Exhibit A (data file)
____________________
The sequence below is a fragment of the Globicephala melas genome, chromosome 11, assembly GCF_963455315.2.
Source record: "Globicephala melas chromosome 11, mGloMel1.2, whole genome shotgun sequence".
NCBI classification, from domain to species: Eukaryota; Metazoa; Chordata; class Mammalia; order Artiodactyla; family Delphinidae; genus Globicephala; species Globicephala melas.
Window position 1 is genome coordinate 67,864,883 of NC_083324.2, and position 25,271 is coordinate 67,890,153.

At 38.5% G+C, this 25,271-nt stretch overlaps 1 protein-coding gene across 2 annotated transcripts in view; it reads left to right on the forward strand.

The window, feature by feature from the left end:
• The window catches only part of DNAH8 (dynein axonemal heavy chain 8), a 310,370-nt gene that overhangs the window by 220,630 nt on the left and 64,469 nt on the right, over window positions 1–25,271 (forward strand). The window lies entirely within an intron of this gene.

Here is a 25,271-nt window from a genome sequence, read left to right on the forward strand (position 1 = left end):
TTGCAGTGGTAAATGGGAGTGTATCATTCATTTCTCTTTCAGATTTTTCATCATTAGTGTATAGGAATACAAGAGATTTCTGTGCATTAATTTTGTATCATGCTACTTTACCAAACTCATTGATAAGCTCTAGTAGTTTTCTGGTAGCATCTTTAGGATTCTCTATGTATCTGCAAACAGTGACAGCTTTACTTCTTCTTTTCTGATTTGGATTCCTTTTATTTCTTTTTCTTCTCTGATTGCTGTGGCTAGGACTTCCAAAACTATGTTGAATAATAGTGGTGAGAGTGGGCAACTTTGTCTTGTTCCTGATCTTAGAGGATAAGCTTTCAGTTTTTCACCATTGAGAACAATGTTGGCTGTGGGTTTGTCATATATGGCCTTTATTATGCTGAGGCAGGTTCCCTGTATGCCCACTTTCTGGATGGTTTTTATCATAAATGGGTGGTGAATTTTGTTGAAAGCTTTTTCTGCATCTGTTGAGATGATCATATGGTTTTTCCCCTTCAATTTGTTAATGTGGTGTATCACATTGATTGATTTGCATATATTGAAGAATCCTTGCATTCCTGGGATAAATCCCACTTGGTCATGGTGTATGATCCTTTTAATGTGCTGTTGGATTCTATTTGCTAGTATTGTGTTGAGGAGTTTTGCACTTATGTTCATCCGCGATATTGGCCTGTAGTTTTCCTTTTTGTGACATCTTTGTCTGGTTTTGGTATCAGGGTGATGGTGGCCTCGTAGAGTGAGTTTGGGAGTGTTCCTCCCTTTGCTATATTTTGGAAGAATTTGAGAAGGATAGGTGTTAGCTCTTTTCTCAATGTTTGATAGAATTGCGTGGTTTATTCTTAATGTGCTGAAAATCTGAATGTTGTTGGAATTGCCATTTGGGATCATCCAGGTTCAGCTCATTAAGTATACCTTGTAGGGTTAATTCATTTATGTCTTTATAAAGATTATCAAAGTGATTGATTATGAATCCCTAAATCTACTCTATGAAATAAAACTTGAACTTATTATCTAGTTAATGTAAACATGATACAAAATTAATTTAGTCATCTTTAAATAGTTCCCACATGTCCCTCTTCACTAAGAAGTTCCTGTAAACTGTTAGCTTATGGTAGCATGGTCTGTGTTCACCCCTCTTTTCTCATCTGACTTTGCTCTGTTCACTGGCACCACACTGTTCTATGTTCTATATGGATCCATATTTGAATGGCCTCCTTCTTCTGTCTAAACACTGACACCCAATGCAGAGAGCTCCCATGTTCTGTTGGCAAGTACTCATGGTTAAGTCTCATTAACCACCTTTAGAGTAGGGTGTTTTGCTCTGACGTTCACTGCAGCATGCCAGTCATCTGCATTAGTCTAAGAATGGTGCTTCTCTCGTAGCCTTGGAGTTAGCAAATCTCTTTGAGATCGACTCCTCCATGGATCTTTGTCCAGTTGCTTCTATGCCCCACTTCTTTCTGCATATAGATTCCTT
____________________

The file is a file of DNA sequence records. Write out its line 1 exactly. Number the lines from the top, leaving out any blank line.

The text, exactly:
The sequence below is a fragment of the Globicephala melas genome, chromosome 11, assembly GCF_963455315.2.